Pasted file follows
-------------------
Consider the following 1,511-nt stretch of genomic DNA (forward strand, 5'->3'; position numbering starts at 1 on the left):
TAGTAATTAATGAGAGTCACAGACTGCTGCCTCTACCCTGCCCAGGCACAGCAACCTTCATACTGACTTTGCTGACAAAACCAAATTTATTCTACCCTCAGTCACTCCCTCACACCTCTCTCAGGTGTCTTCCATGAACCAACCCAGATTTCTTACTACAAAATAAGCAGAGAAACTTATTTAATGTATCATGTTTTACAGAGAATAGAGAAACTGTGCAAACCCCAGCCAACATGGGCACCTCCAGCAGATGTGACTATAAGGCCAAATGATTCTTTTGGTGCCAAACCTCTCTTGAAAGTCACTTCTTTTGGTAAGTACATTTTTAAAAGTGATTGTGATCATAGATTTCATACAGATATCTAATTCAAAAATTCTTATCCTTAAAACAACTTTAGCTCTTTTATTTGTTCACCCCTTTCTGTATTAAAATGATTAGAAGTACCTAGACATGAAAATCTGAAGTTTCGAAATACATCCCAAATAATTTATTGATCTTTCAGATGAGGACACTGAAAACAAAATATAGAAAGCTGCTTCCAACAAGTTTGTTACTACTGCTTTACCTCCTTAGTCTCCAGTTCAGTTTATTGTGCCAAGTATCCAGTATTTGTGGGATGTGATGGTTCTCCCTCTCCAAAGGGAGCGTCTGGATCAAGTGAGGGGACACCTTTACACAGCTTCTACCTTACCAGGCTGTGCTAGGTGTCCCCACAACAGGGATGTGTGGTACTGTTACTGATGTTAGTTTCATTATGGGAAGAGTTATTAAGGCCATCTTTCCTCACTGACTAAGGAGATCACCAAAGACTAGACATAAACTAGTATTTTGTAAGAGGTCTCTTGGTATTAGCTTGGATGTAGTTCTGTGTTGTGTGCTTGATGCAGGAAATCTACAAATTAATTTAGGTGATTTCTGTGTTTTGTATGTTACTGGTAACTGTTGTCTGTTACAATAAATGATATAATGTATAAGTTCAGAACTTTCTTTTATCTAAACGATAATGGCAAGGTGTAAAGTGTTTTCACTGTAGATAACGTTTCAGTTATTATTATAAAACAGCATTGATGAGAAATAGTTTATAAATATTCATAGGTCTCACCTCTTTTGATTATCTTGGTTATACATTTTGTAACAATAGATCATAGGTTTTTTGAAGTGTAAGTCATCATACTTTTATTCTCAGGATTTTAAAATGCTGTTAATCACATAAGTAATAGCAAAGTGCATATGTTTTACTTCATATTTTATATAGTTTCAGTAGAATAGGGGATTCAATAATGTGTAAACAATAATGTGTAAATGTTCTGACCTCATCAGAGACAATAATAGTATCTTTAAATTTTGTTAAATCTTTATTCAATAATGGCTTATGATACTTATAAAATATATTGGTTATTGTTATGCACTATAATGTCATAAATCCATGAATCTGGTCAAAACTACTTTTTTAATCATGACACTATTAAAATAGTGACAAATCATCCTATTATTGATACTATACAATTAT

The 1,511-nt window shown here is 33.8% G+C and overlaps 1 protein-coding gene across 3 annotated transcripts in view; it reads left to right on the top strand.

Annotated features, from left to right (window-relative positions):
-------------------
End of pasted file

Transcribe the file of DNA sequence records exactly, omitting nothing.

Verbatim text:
Consider the following 1,511-nt stretch of genomic DNA (forward strand, 5'->3'; position numbering starts at 1 on the left):
TAGTAATTAATGAGAGTCACAGACTGCTGCCTCTACCCTGCCCAGGCACAGCAACCTTCATACTGACTTTGCTGACAAAACCAAATTTATTCTACCCTCAGTCACTCCCTCACACCTCTCTCAGGTGTCTTCCATGAACCAACCCAGATTTCTTACTACAAAATAAGCAGAGAAACTTATTTAATGTATCATGTTTTACAGAGAATAGAGAAACTGTGCAAACCCCAGCCAACATGGGCACCTCCAGCAGATGTGACTATAAGGCCAAATGATTCTTTTGGTGCCAAACCTCTCTTGAAAGTCACTTCTTTTGGTAAGTACATTTTTAAAAGTGATTGTGATCATAGATTTCATACAGATATCTAATTCAAAAATTCTTATCCTTAAAACAACTTTAGCTCTTTTATTTGTTCACCCCTTTCTGTATTAAAATGATTAGAAGTACCTAGACATGAAAATCTGAAGTTTCGAAATACATCCCAAATAATTTATTGATCTTTCAGATGAGGACACTGAAAACAAAATATAGAAAGCTGCTTCCAACAAGTTTGTTACTACTGCTTTACCTCCTTAGTCTCCAGTTCAGTTTATTGTGCCAAGTATCCAGTATTTGTGGGATGTGATGGTTCTCCCTCTCCAAAGGGAGCGTCTGGATCAAGTGAGGGGACACCTTTACACAGCTTCTACCTTACCAGGCTGTGCTAGGTGTCCCCACAACAGGGATGTGTGGTACTGTTACTGATGTTAGTTTCATTATGGGAAGAGTTATTAAGGCCATCTTTCCTCACTGACTAAGGAGATCACCAAAGACTAGACATAAACTAGTATTTTGTAAGAGGTCTCTTGGTATTAGCTTGGATGTAGTTCTGTGTTGTGTGCTTGATGCAGGAAATCTACAAATTAATTTAGGTGATTTCTGTGTTTTGTATGTTACTGGTAACTGTTGTCTGTTACAATAAATGATATAATGTATAAGTTCAGAACTTTCTTTTATCTAAACGATAATGGCAAGGTGTAAAGTGTTTTCACTGTAGATAACGTTTCAGTTATTATTATAAAACAGCATTGATGAGAAATAGTTTATAAATATTCATAGGTCTCACCTCTTTTGATTATCTTGGTTATACATTTTGTAACAATAGATCATAGGTTTTTTGAAGTGTAAGTCATCATACTTTTATTCTCAGGATTTTAAAATGCTGTTAATCACATAAGTAATAGCAAAGTGCATATGTTTTACTTCATATTTTATATAGTTTCAGTAGAATAGGGGATTCAATAATGTGTAAACAATAATGTGTAAATGTTCTGACCTCATCAGAGACAATAATAGTATCTTTAAATTTTGTTAAATCTTTATTCAATAATGGCTTATGATACTTATAAAATATATTGGTTATTGTTATGCACTATAATGTCATAAATCCATGAATCTGGTCAAAACTACTTTTTTAATCATGACACTATTAAAATAGTGACAAATCATCCTATTATTGATACTATACAATTAT

The 1,511-nt window shown here is 33.8% G+C and overlaps 1 protein-coding gene across 3 annotated transcripts in view; it reads left to right on the top strand.

Annotated features, from left to right (window-relative positions):